Still, there is another puzzle about sleep and dreams that has surfaced now that I’m in the washing-up phase of my life: the orientation of the images is not what I would expect. Think about it. If you lie on your side with your eyes open, the world is at the appropriate 90 degree angle to your body. And if you close your eyes for a few moments, what angle does it assume in your imagination? Does it jar you that when you open them again, the world is still at right angles? No…? So, then why are dreams aligned along the axis of your body? Or, well, mine are anyway…

I didn’t think anybody else had noticed, so I was surprised to find an article dealing with just that. It was written by David Shore, a professor of psychology and neuroscience at my alma mater -McMaster University in Hamilton. He writes that ‘when we lie on our sides, the brain appears to dial down its reliance on information related to the external world and instead increase reliance on internal perceptions generated by touch.’ https://theconversation.com/our-brains-perceive-our-environment-differently-when-were-lying-down-165234

‘This difference, between doing the task upright and lying down, leads us to wonder if the brain deliberately dials down the most active orientation functions — the external representation — when we lie down, possibly as a way to help us sleep… the brain shifts its reference point toward interior perceptions whenever we lie on our sides.’ The inner ear, of course, allows us to assess the direction of gravity so we can tell what direction is up. Perhaps some dreams don’t really care where up is…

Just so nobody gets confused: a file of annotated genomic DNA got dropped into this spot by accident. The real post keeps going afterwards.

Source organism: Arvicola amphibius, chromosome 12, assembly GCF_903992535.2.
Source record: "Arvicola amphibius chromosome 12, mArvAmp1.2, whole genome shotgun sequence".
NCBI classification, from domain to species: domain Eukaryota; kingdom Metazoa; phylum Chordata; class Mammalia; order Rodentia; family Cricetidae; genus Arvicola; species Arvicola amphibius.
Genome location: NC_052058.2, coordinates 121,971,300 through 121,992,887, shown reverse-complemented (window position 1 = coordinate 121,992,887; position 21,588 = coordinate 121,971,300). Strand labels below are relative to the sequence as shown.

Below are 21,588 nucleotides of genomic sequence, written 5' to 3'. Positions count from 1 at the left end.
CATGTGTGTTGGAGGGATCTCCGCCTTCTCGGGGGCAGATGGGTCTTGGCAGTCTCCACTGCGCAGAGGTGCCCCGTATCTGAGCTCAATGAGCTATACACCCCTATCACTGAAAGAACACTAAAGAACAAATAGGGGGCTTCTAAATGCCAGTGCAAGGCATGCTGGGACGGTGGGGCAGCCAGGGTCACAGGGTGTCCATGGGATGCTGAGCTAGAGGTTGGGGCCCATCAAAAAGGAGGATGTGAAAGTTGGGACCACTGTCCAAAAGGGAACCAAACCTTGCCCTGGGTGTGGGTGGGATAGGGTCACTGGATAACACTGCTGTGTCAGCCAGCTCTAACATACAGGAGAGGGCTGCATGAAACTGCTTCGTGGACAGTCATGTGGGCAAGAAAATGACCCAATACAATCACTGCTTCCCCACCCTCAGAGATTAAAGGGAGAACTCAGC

Apart from discrepancies that might arise while we’re dreaming (horizontally), ‘Consider this: MRI machines test people when they’re lying down and MRI results inform conclusions about what is happening in people’s brains, when in fact their brain activity might look quite different if they were sitting or standing.’ And, as Shore has shown in his experiments, with blindfolding his subjects, ‘lying on the side reduced the influence of the external representation of the world and allowed participants to pay attention to their body-centred signals.’ Of course, perhaps an awake brain works differently than a sleeping brain…

This brings me back to Ariadne and her touch dreams. Certainly, there are many nerves that are quite happy to deal mainly with internal sensations -think of the pain of an ulcer, or maybe the intestinal cramps from eating too much fibre. No doubt they couldn’t give a toss about the body’s external world. But what about touch nerves and their connections to the boundary organ, the skin? Wouldn’t they have to continue to assess and adjust to the constantly changing components of external representation -an inordinate over-indulgence in back, or arm sensations, say? For someone like me who tosses and turns throughout the night, other than short-circuiting the whole thing, how could the skin nerves possibly keep up with my continual need for reorientation while I sleep? Surely there must be some important primitive tactile reason for informing me that I should keep on the move… No wonder I’m so tired when I wake up.

It’s not entirely clear to me just what that would mean for people like Ariadne when they dream, but perhaps I should be happy I didn’t marry her. The thought occurred to me that maybe she actually sleeps vertically, and hangs from a carpet on the wall like a bat. I never asked, actually…